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Climate Change and Soil Formation in Southern England - Essay Example

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Soil formation and soil change occurs over an extended period of many years. A young soil gets many of its characteristics and features from its parent soil which is the soil where it originated from (Bridges, 1997, 18). As it forms and changes, it obtains nutrients and other organic matters that help it grow and develop…
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Climate Change and Soil Formation in Southern England
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Download file to see previous pages At the same time there has also been an increase in the population, and a change in the way individuals make a living and support themselves and their families. The first people to live in southern England were hunters and gatherers, but they slowly evolved into farmers as more people inhabited the area and methods of farming improved. Later, another change occurred with the coming of the Industrial Revolution, which changed farmers into industrial workers. These changes, along with climate changes have had an impact on the soil in southern England (Jarvis, 1984, 12).
The start of climate change and its effect on soil began in southern England with the ice age. Approximately one-third of the earth was covered in snow and ice, and due to its location in the northern hemisphere, England was affected. While much of the country was covered year round with ice and snow, the southern parts occasionally had periods where the temperature would raise enough to melt some of the snow and ice and provide precipitation for the soil underneath (Bridges, 1997, 36). However, due to the cold temperatures, the ice age slowed the process of soil formation and change, essentially slowing the rate soil was able to intake precipitation. It also slowed the speed at which organic matter decomposed and the rate of plant and vegetation growth. This in return slowed the rate at which the soil could consume needed nutrients and organic matter, which slowed the entire process of formation and change.
The ice age made an important contribution to the soil of southern England by bringing in new soil. The ice and snow that covered the area was brought from the north, and with it came a large amount of debris that included fine particles, small rocks, and even huge boulders (Bridges, 1997, 36). When the ice melted, the debris remained and became embedded in the soil. This provided the ground with a large amount of parent material in which young soil was able to begin formation and maturation. In certain areas, the effects of the ice age on soil and landscape can still be seen today.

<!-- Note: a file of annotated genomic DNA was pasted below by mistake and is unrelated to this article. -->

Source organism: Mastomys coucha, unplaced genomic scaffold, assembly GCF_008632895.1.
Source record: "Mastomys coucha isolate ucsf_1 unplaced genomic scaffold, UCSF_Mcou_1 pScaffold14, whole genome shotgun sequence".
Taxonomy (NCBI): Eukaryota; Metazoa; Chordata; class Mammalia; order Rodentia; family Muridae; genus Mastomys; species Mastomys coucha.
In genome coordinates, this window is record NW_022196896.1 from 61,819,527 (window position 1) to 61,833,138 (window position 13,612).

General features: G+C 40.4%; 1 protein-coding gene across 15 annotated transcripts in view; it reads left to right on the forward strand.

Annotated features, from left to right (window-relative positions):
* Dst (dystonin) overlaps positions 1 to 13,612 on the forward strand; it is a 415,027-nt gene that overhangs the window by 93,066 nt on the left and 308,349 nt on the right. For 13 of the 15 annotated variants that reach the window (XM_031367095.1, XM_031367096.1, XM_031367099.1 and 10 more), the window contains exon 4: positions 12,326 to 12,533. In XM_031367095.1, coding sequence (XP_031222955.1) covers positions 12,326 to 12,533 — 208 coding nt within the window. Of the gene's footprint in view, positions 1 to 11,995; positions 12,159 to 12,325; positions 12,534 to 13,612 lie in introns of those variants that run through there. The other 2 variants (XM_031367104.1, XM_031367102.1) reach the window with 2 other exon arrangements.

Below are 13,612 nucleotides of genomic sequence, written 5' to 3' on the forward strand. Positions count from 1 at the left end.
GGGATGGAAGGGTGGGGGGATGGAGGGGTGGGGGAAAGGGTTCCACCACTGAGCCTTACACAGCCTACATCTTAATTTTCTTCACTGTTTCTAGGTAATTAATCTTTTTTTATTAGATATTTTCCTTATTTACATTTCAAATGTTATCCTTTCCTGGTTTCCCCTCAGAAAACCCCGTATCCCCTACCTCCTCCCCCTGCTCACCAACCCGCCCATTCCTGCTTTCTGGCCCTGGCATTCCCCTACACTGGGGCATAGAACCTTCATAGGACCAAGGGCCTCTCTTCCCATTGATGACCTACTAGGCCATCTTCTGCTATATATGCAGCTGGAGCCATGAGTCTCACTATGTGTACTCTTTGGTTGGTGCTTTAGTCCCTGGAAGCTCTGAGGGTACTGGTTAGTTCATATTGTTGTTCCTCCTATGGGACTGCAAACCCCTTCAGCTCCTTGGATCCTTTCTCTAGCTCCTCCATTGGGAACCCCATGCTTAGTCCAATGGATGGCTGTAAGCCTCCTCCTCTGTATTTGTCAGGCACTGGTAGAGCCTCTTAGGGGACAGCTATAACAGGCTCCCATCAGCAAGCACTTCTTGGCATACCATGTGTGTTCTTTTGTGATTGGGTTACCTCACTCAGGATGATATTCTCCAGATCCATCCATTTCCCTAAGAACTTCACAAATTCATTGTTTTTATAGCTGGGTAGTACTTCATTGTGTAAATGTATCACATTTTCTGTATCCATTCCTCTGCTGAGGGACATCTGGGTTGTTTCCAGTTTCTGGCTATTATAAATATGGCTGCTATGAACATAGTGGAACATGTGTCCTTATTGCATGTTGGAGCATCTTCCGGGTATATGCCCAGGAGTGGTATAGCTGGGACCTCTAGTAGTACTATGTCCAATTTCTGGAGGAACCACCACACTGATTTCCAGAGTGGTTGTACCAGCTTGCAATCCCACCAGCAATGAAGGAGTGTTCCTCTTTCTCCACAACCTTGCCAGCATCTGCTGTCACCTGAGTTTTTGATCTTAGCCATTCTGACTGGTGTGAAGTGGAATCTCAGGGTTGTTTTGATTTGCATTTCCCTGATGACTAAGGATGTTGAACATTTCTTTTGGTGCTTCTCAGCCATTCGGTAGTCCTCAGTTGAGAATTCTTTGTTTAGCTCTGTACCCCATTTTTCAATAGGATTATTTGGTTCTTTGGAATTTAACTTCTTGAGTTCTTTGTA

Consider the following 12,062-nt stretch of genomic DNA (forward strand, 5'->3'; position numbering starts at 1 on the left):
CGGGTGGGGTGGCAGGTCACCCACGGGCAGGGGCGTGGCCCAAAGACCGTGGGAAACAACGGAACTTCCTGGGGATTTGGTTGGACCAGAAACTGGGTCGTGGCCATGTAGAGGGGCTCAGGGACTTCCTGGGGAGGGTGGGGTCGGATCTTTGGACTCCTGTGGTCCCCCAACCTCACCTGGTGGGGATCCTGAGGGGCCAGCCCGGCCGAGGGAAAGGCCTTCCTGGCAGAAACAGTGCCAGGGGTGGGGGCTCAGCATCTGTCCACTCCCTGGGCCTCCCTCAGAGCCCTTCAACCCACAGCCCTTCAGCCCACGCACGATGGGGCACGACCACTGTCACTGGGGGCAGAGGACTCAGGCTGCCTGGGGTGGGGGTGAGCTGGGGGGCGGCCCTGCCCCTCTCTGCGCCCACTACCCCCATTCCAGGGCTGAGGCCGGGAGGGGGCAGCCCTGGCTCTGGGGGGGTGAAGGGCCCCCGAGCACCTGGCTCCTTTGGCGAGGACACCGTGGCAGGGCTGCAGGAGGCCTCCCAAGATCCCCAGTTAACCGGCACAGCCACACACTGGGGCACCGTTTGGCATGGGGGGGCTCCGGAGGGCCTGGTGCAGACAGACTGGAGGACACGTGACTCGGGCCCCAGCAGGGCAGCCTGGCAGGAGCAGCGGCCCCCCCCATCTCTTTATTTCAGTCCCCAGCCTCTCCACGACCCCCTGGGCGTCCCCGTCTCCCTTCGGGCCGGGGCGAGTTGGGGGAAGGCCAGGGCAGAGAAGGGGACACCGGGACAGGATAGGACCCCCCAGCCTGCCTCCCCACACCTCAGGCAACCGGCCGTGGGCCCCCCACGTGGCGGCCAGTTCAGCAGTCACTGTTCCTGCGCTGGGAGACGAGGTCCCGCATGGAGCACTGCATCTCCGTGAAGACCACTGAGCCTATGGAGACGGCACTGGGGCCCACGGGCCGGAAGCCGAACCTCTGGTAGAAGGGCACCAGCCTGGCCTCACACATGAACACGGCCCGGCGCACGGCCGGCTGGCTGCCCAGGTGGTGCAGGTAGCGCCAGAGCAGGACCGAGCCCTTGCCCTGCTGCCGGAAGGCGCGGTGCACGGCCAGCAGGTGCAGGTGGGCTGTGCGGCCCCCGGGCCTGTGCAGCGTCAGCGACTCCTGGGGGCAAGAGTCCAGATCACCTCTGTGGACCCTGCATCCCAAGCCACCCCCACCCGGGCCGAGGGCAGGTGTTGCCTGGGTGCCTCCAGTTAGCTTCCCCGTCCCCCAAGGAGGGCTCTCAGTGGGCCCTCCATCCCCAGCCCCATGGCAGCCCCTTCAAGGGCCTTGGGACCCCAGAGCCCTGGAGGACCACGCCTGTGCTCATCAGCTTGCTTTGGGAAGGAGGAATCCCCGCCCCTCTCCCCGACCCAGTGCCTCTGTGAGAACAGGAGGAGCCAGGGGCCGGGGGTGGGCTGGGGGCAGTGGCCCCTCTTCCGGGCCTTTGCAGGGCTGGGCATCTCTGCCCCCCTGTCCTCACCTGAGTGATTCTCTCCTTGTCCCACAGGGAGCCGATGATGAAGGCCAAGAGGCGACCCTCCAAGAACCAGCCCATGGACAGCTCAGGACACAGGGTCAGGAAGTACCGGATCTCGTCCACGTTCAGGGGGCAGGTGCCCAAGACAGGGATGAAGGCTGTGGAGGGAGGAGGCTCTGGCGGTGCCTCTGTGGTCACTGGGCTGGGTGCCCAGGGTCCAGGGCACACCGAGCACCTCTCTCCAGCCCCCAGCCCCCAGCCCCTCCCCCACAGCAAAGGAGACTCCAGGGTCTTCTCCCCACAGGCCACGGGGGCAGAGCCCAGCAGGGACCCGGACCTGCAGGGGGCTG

After the ice age passed and the climate changed to warmer weather, people started migrating from other parts of Europe into England. This was considered the Neolithic period and started around 4500 B.C. This period of time was essentially similar to the Stone Age, when houses, buildings, fences, etc. where all constructed out of rocks and stones. Many of these structures still exist, while others have been torn down or broken apart. This had an impact on the soil in southern England, due to the fact that remnants of this period, in the form of small rocks can be found embedded in the soil in certain areas. In addition, during this time and even into the Bronze Age, individuals moving to England were beginning to develop agriculture fields. These early farmers impacted the soil on their land by using domestic waste as fertilizer to provide extra nutrients and organic materials to the soil and the crops they were trying to grow.
In addition to using fertilize during the Bronze Age to change the soil, tools, such as the plow, were introduced that assisted individuals in developing fields for agriculture. This led to farmers having the ability to grow a crop, plow the ground, and immediately replant a new crop. The constant presence of plant growth on ...Download file to see next pagesRead More
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